In the late 1960s, a group of young radicals were suspected in the bombing death of a college student during one of their anti-war protests. Twenty-two years later, the group is pulled together once again when the one who has been in hiding turns herself in, and another is shot in the head by an unknown assailant.
Maggie MacGowen, a well-known documentary film maker, is called to Los Angeles by her older sister, Emily, near the twenty-second anniversary of their brother’s death. Emily had been part of the radical group years earlier. Her twin brother, Mark, was a soldier in Vietnam, and was killed by friendly fire just after Emily’s arrest in the bombing. Shortly after Maggie arrives in LA, she learns Emily has been shot in the head and is in critical condition.
Maggie meets LA Detective Mike Flint as she starts trying to unravel the mystery surrounding Emily’s shooting. While skeptical at first, Flint starts to agree with Maggie that Emily’s shooting isn’t random, but instead has some connection with the reemergence of the fugitive and the former members of the 1960’s radical group. As they work together, Mike and Maggie also find themselves attracted to each other.
Donna Postel does a fine job narrating this engaging mystery. A few times her voice does lack animation, but usually she injects just the right amount of emotion into her characters’ voices. She never sounds like she’s trying too hard getting the feelings of her characters across to the listeners. Telling Lies is told in first person, so all the narrative is from Maggie’s point of view. Ms. Postel is most likely to flatten out her narrative voice when there are long stretches of Maggie “telling” the story and not talking to someone else, but even then it is only occasionally. Ms. Postel effectively differentiates her characters and, although the differences may at times be subtle between characters of the same sex, I didn’t have any problems following dialog. The male and female characters are easily distinguished one from another. Her voice for Mike is low and subtly sexy, while Maggie’s is more matter-of-fact. Both voices fit the characters well.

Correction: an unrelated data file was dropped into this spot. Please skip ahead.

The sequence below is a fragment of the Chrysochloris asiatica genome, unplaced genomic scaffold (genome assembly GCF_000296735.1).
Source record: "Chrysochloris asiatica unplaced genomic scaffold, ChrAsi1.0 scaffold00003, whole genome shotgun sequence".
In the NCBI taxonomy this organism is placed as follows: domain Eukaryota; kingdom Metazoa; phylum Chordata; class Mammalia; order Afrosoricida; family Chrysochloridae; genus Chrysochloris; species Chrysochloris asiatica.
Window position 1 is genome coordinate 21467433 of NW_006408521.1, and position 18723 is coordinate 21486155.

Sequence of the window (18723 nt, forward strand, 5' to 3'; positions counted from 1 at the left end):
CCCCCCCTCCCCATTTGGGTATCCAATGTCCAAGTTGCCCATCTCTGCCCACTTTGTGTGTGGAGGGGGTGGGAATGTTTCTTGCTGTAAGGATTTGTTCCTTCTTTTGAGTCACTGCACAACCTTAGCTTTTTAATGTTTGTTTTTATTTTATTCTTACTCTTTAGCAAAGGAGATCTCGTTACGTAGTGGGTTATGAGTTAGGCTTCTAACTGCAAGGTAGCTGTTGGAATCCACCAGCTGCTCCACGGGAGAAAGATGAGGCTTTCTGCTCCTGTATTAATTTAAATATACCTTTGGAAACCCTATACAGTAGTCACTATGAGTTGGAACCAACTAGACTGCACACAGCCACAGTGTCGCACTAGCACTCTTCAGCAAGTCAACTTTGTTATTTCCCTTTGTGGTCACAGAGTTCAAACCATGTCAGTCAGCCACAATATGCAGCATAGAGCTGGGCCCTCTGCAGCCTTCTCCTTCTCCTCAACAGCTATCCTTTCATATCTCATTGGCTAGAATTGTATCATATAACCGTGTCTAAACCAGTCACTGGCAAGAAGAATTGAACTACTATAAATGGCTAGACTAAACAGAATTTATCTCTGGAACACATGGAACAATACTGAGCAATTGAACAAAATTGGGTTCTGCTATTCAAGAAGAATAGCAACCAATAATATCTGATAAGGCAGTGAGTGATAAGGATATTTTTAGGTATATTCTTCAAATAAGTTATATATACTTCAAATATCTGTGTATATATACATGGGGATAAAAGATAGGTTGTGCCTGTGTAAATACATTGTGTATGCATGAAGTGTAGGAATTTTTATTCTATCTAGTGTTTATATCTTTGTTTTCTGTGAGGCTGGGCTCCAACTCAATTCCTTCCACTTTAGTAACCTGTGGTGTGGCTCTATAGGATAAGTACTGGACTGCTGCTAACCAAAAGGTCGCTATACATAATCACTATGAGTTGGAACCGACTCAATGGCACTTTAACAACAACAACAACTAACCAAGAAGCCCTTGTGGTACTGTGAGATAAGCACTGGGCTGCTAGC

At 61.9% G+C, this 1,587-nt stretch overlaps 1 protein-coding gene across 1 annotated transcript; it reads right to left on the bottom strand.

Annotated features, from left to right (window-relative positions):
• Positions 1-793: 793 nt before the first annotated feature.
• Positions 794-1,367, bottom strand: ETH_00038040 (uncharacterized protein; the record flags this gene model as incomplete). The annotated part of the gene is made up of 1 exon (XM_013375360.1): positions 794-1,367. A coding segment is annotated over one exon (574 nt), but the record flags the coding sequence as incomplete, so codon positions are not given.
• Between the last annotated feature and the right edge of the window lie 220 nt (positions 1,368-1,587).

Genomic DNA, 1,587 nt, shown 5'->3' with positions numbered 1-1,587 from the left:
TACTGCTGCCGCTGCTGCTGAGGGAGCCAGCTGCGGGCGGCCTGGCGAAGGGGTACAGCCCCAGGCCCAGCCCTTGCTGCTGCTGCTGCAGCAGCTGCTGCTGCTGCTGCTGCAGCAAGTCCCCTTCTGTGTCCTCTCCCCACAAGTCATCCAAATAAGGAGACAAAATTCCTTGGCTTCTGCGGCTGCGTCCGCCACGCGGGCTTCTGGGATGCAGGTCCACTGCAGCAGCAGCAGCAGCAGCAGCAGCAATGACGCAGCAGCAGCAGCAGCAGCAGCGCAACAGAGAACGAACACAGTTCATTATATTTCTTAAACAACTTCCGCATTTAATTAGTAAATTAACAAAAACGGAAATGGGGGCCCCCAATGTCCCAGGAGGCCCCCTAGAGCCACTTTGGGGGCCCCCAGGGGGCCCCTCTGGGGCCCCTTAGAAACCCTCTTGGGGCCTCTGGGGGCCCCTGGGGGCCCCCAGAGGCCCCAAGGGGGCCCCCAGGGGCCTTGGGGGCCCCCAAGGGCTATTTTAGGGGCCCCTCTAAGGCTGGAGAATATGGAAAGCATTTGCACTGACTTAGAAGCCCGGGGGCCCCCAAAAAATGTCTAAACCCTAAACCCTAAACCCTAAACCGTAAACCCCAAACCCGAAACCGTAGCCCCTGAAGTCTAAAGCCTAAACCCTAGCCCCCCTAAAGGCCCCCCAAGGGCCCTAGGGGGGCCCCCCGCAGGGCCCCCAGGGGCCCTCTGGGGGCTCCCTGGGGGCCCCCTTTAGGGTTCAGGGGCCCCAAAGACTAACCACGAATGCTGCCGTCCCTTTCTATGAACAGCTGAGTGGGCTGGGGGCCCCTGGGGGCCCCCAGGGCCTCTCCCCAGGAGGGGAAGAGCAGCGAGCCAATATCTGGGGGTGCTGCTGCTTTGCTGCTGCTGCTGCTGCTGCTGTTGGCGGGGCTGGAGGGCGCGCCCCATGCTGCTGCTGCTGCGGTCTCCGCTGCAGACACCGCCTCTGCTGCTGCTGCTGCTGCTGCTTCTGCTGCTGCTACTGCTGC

Telling Lies, the first in the Maggie MacGowen Mystery series was written in 1993 so don’t expect lots of recent technology. I didn’t find that to be a problem, but it does date the story somewhat. I enjoyed all the references to the 1960’s since I grew up during that decade and remember the chaos of the anti-war demonstrations quite well. Older readers like me may enjoy this glimpse back to their adolescence, while younger readers may experience an era they know little about.
The romance in Telling Lies is subtle but engaging. I love mysteries, so the romantic thread in the story is like icing on a cake. I found my way into romance novels through romantic mysteries after years of reading only mysteries, and I would dearly love to read more mysteries with solid romances. I’m looking forward to seeing how the relationship develops in the second book in the Maggie MacGowen Mystery series.
Book Content: B+
Steam Factor: You can play it out loud
Genre: Contemporary Suspense
Publisher: Highbridge Audio
Telling Lies was provided to AudioGals for review by Highbridge Audio.